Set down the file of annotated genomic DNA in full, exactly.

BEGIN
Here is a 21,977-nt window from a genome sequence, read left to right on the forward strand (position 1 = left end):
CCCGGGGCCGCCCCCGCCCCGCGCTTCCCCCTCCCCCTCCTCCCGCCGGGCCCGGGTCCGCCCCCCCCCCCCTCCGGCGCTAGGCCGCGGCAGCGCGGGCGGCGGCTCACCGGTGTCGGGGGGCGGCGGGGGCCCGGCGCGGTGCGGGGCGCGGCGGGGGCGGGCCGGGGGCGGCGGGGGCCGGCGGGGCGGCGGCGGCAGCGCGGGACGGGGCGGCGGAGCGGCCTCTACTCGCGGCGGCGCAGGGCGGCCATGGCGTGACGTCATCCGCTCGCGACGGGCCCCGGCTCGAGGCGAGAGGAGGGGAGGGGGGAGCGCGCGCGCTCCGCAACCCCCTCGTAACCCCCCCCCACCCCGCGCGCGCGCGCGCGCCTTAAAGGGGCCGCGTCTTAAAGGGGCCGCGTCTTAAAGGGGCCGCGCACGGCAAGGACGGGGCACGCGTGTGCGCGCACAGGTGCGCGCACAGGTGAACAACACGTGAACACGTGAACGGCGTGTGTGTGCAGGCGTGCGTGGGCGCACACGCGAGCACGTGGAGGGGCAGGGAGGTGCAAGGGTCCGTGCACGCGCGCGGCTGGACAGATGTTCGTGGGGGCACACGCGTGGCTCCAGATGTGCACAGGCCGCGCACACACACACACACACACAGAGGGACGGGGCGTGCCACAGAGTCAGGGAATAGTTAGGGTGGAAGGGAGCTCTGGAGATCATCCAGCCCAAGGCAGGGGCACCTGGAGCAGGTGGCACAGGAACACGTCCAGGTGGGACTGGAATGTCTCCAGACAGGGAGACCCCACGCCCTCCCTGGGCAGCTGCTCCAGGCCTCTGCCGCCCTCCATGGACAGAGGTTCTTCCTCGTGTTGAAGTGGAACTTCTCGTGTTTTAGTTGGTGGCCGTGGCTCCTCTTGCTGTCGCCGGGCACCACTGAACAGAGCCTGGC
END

Here is a 21,977-nt window from a genome sequence, read left to right on the forward strand (position 1 = left end):
CCCGGGGCCGCCCCCGCCCCGCGCTTCCCCCTCCCCCTCCTCCCGCCGGGCCCGGGTCCGCCCCCCCCCCCCTCCGGCGCTAGGCCGCGGCAGCGCGGGCGGCGGCTCACCGGTGTCGGGGGGCGGCGGGGGCCCGGCGCGGTGCGGGGCGCGGCGGGGGCGGGCCGGGGGCGGCGGGGGCCGGCGGGGCGGCGGCGGCAGCGCGGGACGGGGCGGCGGAGCGGCCTCTACTCGCGGCGGCGCAGGGCGGCCATGGCGTGACGTCATCCGCTCGCGACGGGCCCCGGCTCGAGGCGAGAGGAGGGGAGGGGGGAGCGCGCGCGCTCCGCAACCCCCTCGTAACCCCCCCCCACCCCGCGCGCGCGCGCGCGCCTTAAAGGGGCCGCGTCTTAAAGGGGCCGCGTCTTAAAGGGGCCGCGCACGGCAAGGACGGGGCACGCGTGTGCGCGCACAGGTGCGCGCACAGGTGAACAACACGTGAACACGTGAACGGCGTGTGTGTGCAGGCGTGCGTGGGCGCACACGCGAGCACGTGGAGGGGCAGGGAGGTGCAAGGGTCCGTGCACGCGCGCGGCTGGACAGATGTTCGTGGGGGCACACGCGTGGCTCCAGATGTGCACAGGCCGCGCACACACACACACACACACAGAGGGACGGGGCGTGCCACAGAGTCAGGGAATAGTTAGGGTGGAAGGGAGCTCTGGAGATCATCCAGCCCAAGGCAGGGGCACCTGGAGCAGGTGGCACAGGAACACGTCCAGGTGGGACTGGAATGTCTCCAGACAGGGAGACCCCACGCCCTCCCTGGGCAGCTGCTCCAGGCCTCTGCCGCCCTCCATGGACAGAGGTTCTTCCTCGTGTTGAAGTGGAACTTCTCGTGTTTTAGTTGGTGGCCGTGGCTCCTCTTGCTGTCGCCGGGCACCACTGAACAGAGCCTGGC